Theorem 4. If the policy is the best policy, then (1)at the best base stock level , (2)at the best outsourcing threshold , (3)at the best price switch threshold , Furthermore, we have that is concave in .
Finally, we obtain the main result of the paper based on the characteristics of Theorem 4 as stated above.
Theorem 5. If the policy is the best policy, then its profit function satisfies the HJB equation (6). Hence, the policy is optimal amongst all nonanticipative policies of .
The optimal policy has some important properties which we list below.
Theorem 6. In the best policy, ; and if ; otherwise .
Theorem 6 tells us two results as the following. (i) Under the best thresholds policy, the maximum inventory level is nonnegative; and it is optimal to idle both the in-house and outsourced facilities when the stock level is above the maximum inventory level . (ii) When production is on at both in-house and outsourced facilities and the inventory is increasingly building up, if the marginal profit gain when switching price from high to low is greater than the outsourced production cost , it is more profitable to first stop outsourced production than to first stop in-house production and then decrease price. The converse is true if the marginal profit gain when switching price from high to low is smaller than the outsourced production cost .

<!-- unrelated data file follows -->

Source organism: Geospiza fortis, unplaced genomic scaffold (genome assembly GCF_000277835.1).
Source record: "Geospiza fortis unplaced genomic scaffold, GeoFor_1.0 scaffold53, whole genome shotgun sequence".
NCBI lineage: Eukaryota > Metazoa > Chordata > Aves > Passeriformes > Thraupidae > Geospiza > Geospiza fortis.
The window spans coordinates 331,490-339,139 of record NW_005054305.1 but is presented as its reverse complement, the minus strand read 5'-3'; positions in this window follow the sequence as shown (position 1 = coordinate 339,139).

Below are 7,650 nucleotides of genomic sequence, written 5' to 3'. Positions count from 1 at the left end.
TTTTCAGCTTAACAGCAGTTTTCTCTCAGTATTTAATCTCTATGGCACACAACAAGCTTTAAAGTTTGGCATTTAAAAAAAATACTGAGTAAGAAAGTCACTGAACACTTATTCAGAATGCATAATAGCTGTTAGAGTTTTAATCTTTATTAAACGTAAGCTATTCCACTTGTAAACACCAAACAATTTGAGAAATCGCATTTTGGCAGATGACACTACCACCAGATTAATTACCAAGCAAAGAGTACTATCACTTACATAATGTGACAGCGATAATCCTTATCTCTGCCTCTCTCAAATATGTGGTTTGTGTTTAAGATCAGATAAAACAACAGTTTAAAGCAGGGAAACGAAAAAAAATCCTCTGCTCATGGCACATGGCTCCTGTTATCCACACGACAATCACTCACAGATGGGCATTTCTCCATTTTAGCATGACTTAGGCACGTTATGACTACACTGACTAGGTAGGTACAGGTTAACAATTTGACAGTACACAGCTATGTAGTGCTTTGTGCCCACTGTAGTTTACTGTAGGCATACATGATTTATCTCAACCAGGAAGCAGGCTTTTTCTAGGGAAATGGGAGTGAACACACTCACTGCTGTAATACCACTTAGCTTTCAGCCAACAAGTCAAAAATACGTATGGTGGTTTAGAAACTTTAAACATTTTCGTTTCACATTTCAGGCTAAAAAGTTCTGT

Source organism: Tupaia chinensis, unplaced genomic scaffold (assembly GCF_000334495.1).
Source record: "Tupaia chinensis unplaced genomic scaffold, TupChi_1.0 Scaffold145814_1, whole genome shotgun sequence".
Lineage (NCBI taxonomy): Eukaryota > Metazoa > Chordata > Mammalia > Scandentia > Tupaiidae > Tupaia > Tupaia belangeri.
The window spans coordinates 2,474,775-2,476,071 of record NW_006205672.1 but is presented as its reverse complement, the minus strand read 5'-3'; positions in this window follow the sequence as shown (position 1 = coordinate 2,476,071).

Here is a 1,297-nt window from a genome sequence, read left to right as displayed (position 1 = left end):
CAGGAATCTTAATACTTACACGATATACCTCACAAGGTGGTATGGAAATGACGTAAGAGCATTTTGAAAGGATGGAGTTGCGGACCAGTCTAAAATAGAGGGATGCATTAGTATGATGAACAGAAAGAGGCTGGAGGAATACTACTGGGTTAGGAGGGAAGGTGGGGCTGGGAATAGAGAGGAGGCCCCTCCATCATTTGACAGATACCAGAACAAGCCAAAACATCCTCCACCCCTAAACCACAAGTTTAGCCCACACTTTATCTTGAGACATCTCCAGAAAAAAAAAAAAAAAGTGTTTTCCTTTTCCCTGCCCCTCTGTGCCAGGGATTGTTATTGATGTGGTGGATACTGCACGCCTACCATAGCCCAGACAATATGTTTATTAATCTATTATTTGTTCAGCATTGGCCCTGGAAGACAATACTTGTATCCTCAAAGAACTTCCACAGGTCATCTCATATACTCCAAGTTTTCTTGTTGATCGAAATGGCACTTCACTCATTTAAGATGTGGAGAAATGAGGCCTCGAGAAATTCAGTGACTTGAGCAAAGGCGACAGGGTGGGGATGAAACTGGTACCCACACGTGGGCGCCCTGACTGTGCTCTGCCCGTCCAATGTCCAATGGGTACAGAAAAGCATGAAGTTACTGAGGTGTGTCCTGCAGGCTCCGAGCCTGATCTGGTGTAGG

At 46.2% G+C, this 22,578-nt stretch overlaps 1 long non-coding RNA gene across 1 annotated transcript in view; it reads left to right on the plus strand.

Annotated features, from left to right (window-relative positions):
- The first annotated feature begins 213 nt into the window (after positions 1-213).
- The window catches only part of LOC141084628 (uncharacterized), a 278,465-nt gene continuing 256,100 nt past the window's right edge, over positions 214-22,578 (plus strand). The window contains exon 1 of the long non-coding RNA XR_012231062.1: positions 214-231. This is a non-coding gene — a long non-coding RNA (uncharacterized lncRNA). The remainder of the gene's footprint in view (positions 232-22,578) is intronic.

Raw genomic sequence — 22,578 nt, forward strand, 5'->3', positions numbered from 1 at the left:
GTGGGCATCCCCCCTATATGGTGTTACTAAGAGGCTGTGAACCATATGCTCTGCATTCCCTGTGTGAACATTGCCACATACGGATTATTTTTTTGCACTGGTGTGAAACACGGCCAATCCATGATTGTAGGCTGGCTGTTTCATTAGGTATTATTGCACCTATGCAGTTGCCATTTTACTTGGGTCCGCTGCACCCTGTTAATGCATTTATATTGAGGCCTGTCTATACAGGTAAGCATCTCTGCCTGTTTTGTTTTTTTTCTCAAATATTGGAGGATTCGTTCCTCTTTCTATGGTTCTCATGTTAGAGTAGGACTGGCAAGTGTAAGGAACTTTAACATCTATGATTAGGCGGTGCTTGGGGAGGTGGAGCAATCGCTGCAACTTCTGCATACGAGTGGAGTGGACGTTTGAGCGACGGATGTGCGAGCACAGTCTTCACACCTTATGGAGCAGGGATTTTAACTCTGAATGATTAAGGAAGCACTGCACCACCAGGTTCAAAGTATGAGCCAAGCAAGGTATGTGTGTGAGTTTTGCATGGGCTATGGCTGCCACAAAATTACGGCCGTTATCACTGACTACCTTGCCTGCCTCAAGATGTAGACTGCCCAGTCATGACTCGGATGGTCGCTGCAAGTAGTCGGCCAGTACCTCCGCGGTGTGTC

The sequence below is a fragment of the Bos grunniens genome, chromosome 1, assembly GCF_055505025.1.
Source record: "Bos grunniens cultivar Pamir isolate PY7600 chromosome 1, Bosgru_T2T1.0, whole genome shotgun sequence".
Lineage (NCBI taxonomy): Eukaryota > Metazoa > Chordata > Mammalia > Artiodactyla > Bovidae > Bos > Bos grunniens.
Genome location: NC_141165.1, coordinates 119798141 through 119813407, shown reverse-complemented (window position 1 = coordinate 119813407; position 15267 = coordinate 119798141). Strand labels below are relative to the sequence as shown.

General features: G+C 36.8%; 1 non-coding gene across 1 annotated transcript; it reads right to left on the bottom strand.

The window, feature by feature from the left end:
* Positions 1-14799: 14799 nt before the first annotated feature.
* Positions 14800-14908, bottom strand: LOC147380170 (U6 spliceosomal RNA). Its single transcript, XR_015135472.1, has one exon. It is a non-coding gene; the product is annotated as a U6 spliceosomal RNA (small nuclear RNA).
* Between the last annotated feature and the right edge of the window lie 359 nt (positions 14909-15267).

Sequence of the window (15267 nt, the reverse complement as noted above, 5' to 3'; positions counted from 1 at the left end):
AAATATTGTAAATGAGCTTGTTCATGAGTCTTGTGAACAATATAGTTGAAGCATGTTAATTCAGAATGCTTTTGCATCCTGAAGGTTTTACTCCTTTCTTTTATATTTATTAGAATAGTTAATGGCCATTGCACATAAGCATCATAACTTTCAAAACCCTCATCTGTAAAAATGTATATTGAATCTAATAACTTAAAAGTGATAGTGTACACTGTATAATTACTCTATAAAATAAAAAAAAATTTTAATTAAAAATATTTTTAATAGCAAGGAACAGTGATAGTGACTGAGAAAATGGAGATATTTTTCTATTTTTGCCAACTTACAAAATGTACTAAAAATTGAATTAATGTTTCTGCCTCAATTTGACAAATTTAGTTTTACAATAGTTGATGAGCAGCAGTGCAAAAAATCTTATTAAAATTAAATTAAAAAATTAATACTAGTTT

Theorem 7. As for fixed sourcing production rate , suppose that the variable cost of outsourced production is negotiable. Let policy be the optimal threshold policy associated with a cost . Then, (1)the optimal thresholds , are piecewise constant, increasing functions of , but is a piecewise constant, decreasing function of .(2)as for the optimal profit function, is decreasing in .
Theorem 7 concludes the following results. (i) A lower variable cost from outsourced production will lead to lower product selling price but higher safety stock level and more outsourced production. And (ii) a lower variable outsourced production cost will lead to higher optimal long-term discounted profit.
4. Extension to Multiple Price Choices
In this section, we briefly discuss the extension of the results in the previous section to multiple price choices. Namely, we have now possible prices to choose from for the selling of the product: , with corresponding demand arrival rates: .